The reluctance of Trump to concede, and the projection of a Biden win, leaves 2021 Federal Pay Raise up in the air.
Although the President has shown no signs of conceding the election anytime in the next few days, and all major news organizations have projected Joe Biden to become the 46th President of the United States, there is suddenly a jolt of uncertainty regarding the upcoming weeks before the inauguration. As Jennifer Meyer reported in October, there has been little indication that the 2021 Federal Pay Raise will be anything other than the 1% specified in Trump’s budget proposal. However, there could still be some action in Congress that shifts the current situation.
Congress and the Budget
A budgetary measure must be passed by December 11th to keep the Government funded. This raises the question of whether Congress could get a 2021 fiscal budget together that would also receive Trump’s signature. If not, there’s the most probable outcome: another continuing resolution will kick the can down the road to be dealt with by the legislators that will occupy Capitol Hill during the Biden Administration. While it is feasible that Trump could refuse to sign the resolution, too, and thus cause another shutdown, this does not appear to be an issue yet. As the deadline draws closer, it will be something for Federal Employees to keep their eye on.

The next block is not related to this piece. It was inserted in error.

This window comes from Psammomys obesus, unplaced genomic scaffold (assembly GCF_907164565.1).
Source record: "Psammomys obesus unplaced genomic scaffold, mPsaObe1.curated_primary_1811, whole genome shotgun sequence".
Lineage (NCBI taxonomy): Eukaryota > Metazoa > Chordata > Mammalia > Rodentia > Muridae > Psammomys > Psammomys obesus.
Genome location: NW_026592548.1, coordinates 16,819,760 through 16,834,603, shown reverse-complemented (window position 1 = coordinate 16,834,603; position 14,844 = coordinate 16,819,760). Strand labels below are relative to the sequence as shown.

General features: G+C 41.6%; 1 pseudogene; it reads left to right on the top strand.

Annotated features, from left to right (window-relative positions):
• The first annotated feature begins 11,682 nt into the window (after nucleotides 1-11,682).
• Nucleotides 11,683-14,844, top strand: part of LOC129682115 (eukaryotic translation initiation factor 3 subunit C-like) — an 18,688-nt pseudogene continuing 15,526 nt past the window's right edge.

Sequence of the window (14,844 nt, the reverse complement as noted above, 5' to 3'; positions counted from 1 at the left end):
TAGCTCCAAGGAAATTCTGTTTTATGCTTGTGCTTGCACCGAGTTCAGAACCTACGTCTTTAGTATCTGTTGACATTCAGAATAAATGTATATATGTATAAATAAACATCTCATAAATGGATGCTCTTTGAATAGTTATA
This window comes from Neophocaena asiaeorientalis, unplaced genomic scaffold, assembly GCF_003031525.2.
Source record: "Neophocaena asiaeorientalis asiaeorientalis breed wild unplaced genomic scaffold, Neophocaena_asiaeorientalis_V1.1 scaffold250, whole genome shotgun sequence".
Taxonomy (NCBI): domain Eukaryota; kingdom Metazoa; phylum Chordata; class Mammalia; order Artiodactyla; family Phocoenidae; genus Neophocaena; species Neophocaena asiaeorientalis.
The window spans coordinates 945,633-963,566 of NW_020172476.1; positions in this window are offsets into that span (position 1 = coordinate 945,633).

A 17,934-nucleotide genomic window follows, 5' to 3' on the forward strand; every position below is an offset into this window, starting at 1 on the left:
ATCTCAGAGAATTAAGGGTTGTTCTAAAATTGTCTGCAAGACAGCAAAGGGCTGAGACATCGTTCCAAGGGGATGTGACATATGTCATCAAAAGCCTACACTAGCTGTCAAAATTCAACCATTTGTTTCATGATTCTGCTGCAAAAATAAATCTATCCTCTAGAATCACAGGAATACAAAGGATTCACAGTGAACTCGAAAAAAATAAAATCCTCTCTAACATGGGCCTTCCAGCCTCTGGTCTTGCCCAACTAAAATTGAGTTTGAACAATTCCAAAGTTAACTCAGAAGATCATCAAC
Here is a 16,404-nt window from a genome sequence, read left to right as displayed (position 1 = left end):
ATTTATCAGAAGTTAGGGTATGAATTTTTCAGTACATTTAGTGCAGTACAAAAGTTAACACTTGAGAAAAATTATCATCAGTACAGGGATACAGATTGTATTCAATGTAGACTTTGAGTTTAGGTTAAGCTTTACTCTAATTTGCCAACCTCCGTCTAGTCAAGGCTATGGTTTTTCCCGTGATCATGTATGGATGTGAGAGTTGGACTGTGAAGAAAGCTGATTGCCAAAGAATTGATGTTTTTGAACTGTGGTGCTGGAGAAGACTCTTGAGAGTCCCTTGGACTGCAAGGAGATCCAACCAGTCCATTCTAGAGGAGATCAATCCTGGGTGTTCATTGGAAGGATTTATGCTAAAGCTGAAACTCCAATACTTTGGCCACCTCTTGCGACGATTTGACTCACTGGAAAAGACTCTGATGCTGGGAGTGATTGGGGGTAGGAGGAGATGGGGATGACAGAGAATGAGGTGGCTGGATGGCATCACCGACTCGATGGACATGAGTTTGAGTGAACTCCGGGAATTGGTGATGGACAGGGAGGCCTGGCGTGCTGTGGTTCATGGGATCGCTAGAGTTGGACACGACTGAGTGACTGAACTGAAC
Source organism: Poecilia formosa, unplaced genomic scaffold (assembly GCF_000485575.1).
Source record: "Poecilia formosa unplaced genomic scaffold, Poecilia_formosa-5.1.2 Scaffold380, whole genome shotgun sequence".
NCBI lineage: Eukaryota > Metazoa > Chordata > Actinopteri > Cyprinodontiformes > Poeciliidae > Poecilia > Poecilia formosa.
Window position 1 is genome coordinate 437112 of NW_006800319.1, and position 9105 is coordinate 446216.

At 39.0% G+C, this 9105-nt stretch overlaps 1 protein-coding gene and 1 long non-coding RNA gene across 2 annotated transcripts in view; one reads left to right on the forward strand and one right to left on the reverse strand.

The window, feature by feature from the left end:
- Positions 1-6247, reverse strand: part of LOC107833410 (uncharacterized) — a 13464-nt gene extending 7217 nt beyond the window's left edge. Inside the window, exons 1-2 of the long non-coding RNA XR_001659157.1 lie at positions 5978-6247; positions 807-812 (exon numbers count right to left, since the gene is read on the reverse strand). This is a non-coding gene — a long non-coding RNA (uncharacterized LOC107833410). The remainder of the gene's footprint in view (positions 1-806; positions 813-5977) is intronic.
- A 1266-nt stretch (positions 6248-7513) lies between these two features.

Repeat of 2019?
The 2019 Federal pay raise was 1.9% but it wasn’t official until after the longest shutdown in Government history occurred. Before the Federal Government re-opened in February 2019, Federal Employees were looking at a possible pay freeze for that year. When Congress did eventually get a budget through, Federal workers received 1.9% and it was retroactive, backdated to January 1st. Some experts believe a similar thing could take place with the incoming Congress and President, meaning with or without a shutdown, Joe Biden could sign a budget that gives the Federal workforce a retroactive pay increase for 2021.
Until Next Time,
**Written by Benjamin Derge, Financial Planner. The information has been obtained from sources considered reliable but we do not guarantee that the foregoing material is accurate or complete. Any opinions are those of Benjamin Derge and not necessarily those of RJFS or Raymond James. Links are being provided for information purposes only. Expressions of opinion are as of this date and are subject to change without notice. Raymond James is not affiliated with and does not endorse, authorize, or sponsor any of the listed websites or their respective sponsors.
2021 Federal Pay Raise, Election